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Other continental traditions

What other continental traditions are new to Western philosophy?

Recent decades have seen renewed interest in African, Japanese, Chinese, and Indian philosophies among Euro-American philosophers. Some of this work has been called comparative philosophy because it seeks to relate themes that are well-established and well-developed philosophies in their continents of origin to traditional interests in Western philosophy. Japanese, Chinese, and Indian philosophies admit to the comparative treatment because they have long, well-established textual traditions. However, African philosophy is a less clear case, not because it fails to treat issues that in the Western tradition would without doubt be considered "philosophical," but because much of it has endured through oral traditions. Still, a broad recognition of African culture and its historical civilizations, after the 1960s, led to the Euro-American perspective of Afro-centrism among some members of the "African Diaspora."

Afro-centrism and African Philosophy

What are Afro-centrism and the African Diaspora?

In the United States, Afro-centrism begins with the premise that American slaves and, through inter-generational cultural inheritance—if not a now-untenable biological essentialism—their descendants, came from Africa. At the time when the original slave populations were kidnapped from Africa, Africa had fully developed religions, cultures, cities, and civilizations dating before ancient Western philosophy. The involuntary implantations of Africans, as slaves, in the Americas and Europe resulted in a forced scattering, or diaspora, from those African origins.

The reclamation of their African heritage on the part of African Americans results in a different perspective than the dominant white view that African slaves were forced immigrants without original cultures comparable to the cultures of those who enslaved them. Afro-centrism is thus a foundation for a new African-American pride, in both origins and contemporary identity, through cultural inheritance, for all groups and their members who are part of the African diaspora.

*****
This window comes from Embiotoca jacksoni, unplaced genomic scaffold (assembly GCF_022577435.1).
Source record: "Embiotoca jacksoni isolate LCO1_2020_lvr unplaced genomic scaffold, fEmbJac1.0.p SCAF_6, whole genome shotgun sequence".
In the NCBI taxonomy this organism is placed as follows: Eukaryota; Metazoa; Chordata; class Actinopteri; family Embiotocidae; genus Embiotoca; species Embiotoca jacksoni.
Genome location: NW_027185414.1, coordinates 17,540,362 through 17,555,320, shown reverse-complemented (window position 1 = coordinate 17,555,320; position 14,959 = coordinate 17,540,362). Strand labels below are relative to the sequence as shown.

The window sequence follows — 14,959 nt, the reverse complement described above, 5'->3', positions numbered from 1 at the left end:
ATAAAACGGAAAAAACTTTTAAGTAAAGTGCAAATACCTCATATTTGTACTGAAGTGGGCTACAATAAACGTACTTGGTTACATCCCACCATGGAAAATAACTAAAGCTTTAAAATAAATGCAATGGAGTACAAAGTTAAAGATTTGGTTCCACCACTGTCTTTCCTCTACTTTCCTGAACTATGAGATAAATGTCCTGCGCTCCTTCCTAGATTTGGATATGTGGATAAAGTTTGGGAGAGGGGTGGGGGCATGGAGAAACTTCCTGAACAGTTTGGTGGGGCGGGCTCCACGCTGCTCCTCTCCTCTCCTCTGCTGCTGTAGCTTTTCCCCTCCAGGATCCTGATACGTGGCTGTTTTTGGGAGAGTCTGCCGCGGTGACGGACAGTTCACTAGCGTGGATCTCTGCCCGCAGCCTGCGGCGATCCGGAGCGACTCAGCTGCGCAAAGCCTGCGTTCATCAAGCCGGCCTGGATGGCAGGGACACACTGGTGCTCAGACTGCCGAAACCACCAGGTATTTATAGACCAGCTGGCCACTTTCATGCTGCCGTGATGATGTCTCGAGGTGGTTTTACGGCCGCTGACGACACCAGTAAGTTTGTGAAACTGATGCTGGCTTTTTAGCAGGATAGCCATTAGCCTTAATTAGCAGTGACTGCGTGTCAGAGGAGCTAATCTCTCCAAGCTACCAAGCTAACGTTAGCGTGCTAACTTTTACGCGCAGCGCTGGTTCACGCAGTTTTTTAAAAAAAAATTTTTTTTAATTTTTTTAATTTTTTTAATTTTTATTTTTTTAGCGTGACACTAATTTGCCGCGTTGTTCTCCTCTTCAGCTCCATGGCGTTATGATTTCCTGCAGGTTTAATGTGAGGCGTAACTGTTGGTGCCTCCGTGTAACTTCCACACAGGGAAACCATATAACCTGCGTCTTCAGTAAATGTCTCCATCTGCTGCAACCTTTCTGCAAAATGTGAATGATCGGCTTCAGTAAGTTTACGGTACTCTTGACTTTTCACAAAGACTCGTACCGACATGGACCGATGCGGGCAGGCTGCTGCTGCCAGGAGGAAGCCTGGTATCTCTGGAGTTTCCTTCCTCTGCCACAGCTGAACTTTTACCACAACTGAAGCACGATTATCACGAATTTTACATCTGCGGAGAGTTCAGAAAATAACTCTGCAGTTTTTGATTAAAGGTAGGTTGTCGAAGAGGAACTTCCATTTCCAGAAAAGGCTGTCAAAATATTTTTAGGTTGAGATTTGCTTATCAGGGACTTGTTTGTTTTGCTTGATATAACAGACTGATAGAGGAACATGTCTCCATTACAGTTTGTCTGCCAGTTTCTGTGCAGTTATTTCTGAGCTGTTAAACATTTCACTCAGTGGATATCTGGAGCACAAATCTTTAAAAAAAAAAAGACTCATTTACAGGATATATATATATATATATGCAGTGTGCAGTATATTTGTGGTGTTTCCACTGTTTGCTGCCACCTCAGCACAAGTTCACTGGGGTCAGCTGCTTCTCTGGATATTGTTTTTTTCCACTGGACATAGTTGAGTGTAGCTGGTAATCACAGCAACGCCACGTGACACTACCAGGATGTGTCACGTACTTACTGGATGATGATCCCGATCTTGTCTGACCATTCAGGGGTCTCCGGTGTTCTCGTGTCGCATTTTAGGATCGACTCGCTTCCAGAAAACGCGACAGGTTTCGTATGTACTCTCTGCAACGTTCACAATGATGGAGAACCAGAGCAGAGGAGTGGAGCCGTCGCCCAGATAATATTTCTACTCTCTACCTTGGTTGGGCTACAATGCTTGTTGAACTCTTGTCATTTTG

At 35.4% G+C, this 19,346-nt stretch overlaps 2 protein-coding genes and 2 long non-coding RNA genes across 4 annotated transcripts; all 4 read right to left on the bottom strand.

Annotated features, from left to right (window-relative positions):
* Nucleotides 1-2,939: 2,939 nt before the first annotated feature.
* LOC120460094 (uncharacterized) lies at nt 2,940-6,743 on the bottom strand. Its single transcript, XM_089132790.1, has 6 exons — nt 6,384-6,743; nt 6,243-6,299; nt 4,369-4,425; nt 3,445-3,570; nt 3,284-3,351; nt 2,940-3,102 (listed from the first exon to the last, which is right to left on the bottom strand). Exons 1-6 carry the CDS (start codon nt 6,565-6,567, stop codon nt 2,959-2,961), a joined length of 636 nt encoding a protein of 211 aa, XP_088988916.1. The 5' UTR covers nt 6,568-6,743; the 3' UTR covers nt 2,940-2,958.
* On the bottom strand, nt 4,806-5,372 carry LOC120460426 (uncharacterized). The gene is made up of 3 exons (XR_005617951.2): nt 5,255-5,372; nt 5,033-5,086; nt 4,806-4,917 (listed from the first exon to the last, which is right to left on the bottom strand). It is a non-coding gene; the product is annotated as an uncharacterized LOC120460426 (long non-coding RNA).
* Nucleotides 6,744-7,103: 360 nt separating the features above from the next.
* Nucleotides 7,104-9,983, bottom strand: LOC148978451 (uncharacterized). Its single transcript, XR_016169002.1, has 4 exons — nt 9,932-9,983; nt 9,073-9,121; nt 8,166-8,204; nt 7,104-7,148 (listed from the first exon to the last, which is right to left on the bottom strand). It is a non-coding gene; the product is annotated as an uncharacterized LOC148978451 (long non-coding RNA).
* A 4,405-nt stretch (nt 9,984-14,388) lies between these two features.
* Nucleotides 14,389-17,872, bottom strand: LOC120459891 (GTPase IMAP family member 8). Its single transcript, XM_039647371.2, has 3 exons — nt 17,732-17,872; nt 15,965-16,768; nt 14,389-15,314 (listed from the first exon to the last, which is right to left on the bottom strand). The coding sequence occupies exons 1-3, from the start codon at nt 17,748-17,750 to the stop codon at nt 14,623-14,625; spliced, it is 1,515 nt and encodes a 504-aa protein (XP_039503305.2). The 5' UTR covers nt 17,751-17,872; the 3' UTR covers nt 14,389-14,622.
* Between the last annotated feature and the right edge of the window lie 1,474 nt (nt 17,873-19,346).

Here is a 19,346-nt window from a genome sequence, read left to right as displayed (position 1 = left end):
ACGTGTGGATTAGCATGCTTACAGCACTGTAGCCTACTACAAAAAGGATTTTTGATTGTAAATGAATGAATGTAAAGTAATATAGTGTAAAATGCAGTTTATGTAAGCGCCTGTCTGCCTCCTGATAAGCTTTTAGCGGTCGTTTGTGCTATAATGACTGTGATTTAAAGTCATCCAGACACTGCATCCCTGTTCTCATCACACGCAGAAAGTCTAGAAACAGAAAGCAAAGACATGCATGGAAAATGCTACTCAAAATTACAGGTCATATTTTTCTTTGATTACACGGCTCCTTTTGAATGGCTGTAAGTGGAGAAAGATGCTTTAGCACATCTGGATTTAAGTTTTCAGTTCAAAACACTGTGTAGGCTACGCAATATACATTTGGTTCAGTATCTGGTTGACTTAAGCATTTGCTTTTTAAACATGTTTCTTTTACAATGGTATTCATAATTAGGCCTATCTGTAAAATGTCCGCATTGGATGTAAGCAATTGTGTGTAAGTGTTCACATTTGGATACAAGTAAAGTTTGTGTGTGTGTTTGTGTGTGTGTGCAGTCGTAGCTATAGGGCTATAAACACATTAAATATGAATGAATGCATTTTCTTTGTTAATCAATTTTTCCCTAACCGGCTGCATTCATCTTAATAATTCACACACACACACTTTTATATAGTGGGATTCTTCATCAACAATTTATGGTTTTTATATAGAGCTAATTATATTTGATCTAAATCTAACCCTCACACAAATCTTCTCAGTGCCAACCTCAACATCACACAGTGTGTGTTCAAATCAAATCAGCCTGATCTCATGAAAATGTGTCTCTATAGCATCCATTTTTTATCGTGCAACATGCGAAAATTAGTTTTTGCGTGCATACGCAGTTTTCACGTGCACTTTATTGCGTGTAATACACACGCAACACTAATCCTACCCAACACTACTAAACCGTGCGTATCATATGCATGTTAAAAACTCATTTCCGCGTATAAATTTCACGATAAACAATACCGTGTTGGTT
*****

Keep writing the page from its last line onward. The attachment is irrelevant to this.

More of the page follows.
A new legitimate foundation of culture, complete with its own art, architecture, poetry, styles of clothing, food, and everyday habits, is therefore claimed. It needs to be emphasized that this is in contrast to the culture of slave cabins, slave field labor, or slave service in the homes of masters, complete with a loss of original names, on through the oppressively degrading conditions of segregation, disproportionate incarceration, ghetto living conditions, the destruction of traditional black nuclear families and neighborhoods, and a general sense of being both the cause and object of America's unique "race problem."

Afro-centrism is thereby a perspective of encouragement and racial uplift. Sources on Afro-centrism include Martin Bernal's Black Athena: The Afroasiatic Roots of Classical Civilization (three volumes, 1987-2006), Lewis R. Gordon's Her Majesty's Other Children: Sketches of Racism from a Neocolonial Age (1997), and Molefi Asante's The Afrocentric Idea (1987).

Is there or has there been an African philosophy?

There is a millennially long tradition of oral African philosophy, as well as many active twentieth century African philosophers. Once this thought is presented in established Western philosophical terms, however, it does not so much support Afro-centrism as a perspective of racial uplift as it evinces a philosophy by asking questions about its own philosophical enterprise. That is, a great deal of contemporary African philosophy is itself concerned with the question of whether it is philosophy and what that means in an African, although not Afro-centrist, context.

The context is not Afro-centrist because Africans who remained in Africa and were not brought to Europe or the Americas had no need for the distinctive uplift of Afro-

What does Afro-centrism have to do with philosophy?

African philosophy is of interest to philosophers as a theoretical system of thought. Also, some philosophers have accepted the challenge raised by Afro-centrism that Western philosophy has excluded the intellectual perspectives of Africans.

centrism. Instead, the focus on Africa from an African perspective turns on the question of what the multiplicity of countries and cultures in Africa, each with distinct languages and traditions, have in common so that they can view themselves as African. They share a colonized past and poverty in the present world; they have been designated by biological race, though this is an illusion.

Contemporary philosophical sources for African philosophy include Kwame Anthony Appiah, In My Father's House: Africa in the Philosophy of Culture (1992); Kwame Gyeke, Tradition and Modernity (1997); Emmanuel Eze, editor, Postcolonial African Philosophy (1970); Paulin J. Hountondji, African Philosophy: Myth and Reality (1983); John Mbiti, African Religions and Philosophy (1970); Albert Mosley, editor, African Philosophy: Selected Readings (1995); H. Odera Oruka, editor, Sage Philosophy (1990); Tsenay Serequeberhan, editor, African Philosophy: The Essential Readings (1991); Kwasi Wiredu, editor, A Companion to African Philosophy (2004); and Richard Wright, editor, African Philosophy: An Introduction (1984).

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